Ibec and BDO publish results of major new Irish Senior Management Business Sentiment Survey
Highlight findings were:
- SME businesses in Ireland expect over half of all employees will be back in the office full time in the next six months
- Over 80% of Irish SMEs, with employees ranging from 10 to 250, find retaining staff a significant challenge, with 8 out of 10 now spending more time on recruitment vs. 2019.
- Demand for Salary increases a concern for Irish management with inflation impacting margins
- Access to key skills a top concern for Irish Management teams
As a consequence of Brexit, 60% of Irish SMEs have changed from a British to EU supplier in the last 12 months
- Despite challenging trading conditions, 60% of Irish SMEs believe their business revenue will increase in the next 12 months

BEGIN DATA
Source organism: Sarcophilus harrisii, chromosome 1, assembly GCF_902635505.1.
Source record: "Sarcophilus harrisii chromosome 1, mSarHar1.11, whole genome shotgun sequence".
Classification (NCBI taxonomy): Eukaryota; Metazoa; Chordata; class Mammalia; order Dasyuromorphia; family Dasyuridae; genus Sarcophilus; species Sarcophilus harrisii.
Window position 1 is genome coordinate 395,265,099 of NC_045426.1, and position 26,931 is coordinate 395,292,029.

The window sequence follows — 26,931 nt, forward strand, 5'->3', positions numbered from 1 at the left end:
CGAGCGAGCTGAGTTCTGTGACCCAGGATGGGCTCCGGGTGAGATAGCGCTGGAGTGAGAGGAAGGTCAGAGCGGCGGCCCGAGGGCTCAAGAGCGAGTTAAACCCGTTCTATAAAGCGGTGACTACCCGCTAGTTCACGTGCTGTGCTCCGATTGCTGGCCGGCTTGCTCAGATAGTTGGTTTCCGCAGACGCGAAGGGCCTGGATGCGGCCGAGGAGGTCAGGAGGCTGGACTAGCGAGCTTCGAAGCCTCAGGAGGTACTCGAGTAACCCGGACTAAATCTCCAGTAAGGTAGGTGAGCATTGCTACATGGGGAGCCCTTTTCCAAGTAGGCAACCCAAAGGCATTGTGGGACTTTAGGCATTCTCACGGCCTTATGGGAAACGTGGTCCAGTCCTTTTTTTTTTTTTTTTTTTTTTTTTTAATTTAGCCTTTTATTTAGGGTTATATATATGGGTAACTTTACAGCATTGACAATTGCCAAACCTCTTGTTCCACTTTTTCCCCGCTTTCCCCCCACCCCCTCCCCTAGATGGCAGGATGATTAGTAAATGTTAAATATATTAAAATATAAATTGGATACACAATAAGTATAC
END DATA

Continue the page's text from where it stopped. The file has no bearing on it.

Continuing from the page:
Demands for salary increases, inflation pressures impacting on margins, and access to skills are the top challenges facing SME businesses in Ireland currently according to the inaugural BDO and Ibec SME Sentiment Index, which was carried out by surveying Senior Leadership from the Irish SME sector over the last few months.
The joint survey, conducted by BDO and Ibec, revealed that demands from employees for increased salaries is the biggest challenge facing their business today – 32% of Irish SMEs (*see footnote) surveyed cited this as their top concern. Compounding this issue, 29% of businesses stated that inflationary pressures impacting on company margins is the second biggest challenge facing their organisation. Access to suitable skills and affordable housing for staff were third and fourth at 18% and 4% respectively.
The BDO and IBEC 2022 SME Sentiment Index surveyed Irish SME organisations across three key categories: Staff Retainment and Recruitment; New Working Models (hybrid working); and Business Operations. The research was carried out independently by an in-depth survey of 167 Senior Management from the SME Sector (10-250 employees) in Ireland.
Speaking on the survey results, Michael Costello, Managing Partner of BDO, said: